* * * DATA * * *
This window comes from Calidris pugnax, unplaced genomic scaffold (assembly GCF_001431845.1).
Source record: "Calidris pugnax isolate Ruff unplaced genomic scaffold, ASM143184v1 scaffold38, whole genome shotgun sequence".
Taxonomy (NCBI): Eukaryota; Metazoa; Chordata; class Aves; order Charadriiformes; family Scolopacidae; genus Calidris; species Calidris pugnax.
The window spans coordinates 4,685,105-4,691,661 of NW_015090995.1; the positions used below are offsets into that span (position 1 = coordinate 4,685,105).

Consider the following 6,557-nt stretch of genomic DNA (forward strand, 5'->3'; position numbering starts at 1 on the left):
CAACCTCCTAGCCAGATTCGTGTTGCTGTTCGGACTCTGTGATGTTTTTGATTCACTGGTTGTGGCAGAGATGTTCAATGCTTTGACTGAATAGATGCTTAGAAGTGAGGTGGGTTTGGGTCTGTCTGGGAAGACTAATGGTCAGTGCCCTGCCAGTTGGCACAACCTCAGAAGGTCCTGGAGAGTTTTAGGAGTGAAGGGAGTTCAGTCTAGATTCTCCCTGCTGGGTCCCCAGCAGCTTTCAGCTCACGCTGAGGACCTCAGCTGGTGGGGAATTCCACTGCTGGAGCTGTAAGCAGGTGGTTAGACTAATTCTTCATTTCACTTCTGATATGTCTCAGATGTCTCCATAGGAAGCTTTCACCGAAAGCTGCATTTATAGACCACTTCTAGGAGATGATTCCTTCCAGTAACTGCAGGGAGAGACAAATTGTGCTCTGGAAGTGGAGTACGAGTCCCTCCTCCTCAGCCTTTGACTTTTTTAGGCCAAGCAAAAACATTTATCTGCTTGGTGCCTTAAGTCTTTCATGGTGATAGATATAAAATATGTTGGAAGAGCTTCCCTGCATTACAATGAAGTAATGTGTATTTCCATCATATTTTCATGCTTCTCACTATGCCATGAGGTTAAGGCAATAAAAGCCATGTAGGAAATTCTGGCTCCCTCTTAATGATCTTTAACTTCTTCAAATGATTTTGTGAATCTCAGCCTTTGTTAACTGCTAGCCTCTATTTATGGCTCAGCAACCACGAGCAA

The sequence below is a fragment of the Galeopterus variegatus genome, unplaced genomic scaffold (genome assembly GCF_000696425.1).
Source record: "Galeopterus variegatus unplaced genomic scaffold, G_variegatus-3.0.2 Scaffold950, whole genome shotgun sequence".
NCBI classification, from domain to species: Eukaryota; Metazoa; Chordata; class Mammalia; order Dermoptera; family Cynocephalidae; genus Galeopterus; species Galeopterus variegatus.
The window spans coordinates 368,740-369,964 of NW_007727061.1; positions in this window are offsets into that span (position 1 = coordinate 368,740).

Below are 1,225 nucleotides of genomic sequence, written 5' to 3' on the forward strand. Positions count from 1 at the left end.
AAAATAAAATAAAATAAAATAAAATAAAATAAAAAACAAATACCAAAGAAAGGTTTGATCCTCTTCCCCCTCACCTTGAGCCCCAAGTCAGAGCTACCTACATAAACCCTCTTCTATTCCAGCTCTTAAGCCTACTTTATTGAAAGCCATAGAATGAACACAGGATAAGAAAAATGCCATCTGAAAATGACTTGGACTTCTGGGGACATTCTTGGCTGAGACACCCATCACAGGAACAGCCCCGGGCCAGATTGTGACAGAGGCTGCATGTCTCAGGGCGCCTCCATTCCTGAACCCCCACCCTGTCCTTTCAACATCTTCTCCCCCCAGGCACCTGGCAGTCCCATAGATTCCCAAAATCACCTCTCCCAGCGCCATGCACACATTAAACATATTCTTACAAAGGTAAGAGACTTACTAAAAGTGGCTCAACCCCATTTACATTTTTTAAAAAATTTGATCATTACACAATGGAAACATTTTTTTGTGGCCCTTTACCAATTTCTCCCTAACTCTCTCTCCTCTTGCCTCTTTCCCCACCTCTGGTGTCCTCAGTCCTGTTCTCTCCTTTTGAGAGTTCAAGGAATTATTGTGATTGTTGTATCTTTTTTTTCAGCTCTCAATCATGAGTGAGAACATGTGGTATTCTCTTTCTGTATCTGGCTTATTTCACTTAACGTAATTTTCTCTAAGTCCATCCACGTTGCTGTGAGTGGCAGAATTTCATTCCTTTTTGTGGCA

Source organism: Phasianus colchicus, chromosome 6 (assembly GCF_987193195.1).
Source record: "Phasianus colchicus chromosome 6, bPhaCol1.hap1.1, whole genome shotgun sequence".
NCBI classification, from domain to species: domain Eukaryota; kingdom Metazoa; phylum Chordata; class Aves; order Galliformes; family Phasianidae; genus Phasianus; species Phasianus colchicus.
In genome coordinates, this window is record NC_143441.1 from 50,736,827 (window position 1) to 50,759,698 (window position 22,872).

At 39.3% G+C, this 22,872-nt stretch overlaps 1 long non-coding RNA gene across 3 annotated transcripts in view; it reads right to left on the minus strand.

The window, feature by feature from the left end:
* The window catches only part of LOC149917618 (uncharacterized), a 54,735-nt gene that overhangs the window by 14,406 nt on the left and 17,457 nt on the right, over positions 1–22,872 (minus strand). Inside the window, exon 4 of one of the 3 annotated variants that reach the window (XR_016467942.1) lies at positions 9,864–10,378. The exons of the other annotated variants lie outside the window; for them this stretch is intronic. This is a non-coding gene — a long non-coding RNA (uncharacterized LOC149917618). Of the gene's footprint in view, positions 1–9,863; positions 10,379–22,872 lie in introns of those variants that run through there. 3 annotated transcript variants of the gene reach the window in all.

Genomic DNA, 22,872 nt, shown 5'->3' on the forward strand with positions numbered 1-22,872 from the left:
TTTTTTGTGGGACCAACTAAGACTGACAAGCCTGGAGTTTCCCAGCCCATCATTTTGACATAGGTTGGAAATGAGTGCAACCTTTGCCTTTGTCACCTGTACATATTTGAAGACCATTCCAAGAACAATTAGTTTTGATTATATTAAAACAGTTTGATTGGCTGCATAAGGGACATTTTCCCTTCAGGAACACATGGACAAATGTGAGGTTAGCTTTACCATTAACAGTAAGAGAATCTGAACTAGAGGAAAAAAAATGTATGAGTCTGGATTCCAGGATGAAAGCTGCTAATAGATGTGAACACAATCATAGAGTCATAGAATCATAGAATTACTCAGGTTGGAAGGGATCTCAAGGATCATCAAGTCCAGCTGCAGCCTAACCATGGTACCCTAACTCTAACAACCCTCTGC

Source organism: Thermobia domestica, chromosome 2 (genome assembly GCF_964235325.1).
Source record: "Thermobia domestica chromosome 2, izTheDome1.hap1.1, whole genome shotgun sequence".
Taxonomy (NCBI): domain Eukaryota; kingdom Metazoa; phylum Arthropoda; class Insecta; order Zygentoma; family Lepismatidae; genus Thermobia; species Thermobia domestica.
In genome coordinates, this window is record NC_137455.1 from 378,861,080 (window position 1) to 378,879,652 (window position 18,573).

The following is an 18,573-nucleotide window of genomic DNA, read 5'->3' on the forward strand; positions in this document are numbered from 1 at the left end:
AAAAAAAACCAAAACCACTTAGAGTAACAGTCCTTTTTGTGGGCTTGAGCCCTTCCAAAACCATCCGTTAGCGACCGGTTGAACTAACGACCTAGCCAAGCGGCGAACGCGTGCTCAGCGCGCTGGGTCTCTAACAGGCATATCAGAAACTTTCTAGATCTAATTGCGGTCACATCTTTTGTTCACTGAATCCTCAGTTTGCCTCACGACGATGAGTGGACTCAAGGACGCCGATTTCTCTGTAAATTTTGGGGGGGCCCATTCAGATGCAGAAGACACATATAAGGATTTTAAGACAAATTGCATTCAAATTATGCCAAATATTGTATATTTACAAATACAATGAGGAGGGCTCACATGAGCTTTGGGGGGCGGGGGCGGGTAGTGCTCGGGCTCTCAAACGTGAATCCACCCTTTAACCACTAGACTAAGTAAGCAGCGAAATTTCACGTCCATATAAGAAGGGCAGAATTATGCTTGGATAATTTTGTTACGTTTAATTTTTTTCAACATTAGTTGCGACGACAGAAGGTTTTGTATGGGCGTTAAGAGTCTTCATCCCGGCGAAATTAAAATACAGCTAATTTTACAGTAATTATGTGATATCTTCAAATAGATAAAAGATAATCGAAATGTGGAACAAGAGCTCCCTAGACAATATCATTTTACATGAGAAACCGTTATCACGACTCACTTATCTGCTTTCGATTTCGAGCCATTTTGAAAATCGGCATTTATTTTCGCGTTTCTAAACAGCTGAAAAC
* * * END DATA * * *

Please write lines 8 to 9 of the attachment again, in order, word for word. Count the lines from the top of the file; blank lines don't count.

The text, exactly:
Source record: "Galeopterus variegatus unplaced genomic scaffold, G_variegatus-3.0.2 Scaffold950, whole genome shotgun sequence".
NCBI classification, from domain to species: Eukaryota; Metazoa; Chordata; class Mammalia; order Dermoptera; family Cynocephalidae; genus Galeopterus; species Galeopterus variegatus.